German opposition members have appealed to the country's highest court to allow former NSA contractor and whistleblower Edward Snowden to testify at a parliamentary inquiry in Berlin.
A German parliamentary inquiry looking into US National Security Agency (NSA) spying in Germany initially decided it would not invite whistleblower and former NSA contractor Edward Snowden, who leaked the documents revealing the US intelligence agency's massive spy programs, to testify in Berlin.
The Green and Left opposition parties on Friday requested that the German Constitutional Court, the country's highest legal institution, rule on whether Snowden should testify in front of the inquiry committee in Berlin to provide a "global overview of the technical conditions of mass surveillance," according to Greens lawmaker Konstantin von Notz.
Although the German government appears not to want to risk harming its relationship with the US by allowing Snowden to speak in Berlin, inquiry committee members from Germany's governing parties have said they also want to hear from Snowden. They, however, want to do it via video link or in Russia, where Snowden currently lives in exile, rather than in the German capital.
Snowden has requested Germany ignore a standing US extradition request and provide him with security guarantees if he were to travel to the country.
Snowden is wanted by the United States for theft of government property and unauthorized communication of classified intelligence. The German government has argued that allowing Snowden into the country would endanger national security by threatening German-American relations. For his part, Snowden has refused to testify from Russia.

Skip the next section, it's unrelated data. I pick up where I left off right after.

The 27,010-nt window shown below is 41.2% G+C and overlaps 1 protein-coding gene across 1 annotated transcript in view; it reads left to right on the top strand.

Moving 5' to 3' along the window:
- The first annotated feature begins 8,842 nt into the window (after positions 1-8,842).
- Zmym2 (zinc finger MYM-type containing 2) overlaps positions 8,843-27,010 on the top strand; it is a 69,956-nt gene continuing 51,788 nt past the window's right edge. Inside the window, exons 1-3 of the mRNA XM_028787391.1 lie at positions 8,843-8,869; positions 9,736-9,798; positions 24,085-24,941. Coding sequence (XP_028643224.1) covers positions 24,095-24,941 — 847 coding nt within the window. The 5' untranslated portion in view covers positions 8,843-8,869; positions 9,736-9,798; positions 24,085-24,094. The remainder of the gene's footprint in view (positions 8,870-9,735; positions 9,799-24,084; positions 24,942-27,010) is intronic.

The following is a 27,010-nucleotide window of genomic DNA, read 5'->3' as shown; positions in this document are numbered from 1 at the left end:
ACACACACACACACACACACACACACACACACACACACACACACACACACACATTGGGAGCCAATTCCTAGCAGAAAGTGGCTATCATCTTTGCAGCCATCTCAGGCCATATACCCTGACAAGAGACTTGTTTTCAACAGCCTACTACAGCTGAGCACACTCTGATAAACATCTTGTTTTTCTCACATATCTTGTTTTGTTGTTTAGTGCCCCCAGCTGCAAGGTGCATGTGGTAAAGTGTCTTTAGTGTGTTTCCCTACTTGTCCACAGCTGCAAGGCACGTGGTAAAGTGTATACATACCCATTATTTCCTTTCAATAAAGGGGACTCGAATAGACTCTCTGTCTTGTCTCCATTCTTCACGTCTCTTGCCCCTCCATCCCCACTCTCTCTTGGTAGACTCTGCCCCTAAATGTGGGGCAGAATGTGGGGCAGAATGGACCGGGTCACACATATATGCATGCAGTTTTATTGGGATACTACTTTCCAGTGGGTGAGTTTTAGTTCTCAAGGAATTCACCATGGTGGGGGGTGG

Now it's up to the justices of Germany's Constitutional Court to decide "whether we, as parliamentarians, can exert our oversight function or whether the federal government and intelligence services control oversight," said Martina Renner of the Left party. She called for the inquiry's hearings to be made completely open to the public.
The opposition parties leveled their suit at the German government and its party members in the parliamentary inquiry as a constitutional dispute between government institutions for the Constitutional Court to rule on. But a final ruling could take years, according to attorney of record Astrid Wallrabenstein, a law professor at Frankfurt University.
Exactly what is in the suit has not yet been announced. Greens politician Christian Ströbele said the court should have time to become acquainted with the material before taking it to the public.
The opposition parties hope the court will rule that the government did not provide adequate evidence to back up their claim that Snowden's testimony in Berlin would endanger national security.
"You have to take a stand," the Left party's Andre Hahn said, explaining the lawsuit's short-term purpose. "This can't continue the way it has - as it stands, we cannot clear up anything."
The government on Friday referred questions to a statement it made in May that the conditions necessary to grant Snowden asylum in Germany had not been met. This statement will likely also make up part of the evidence the Constitutional Court will have to evaluate.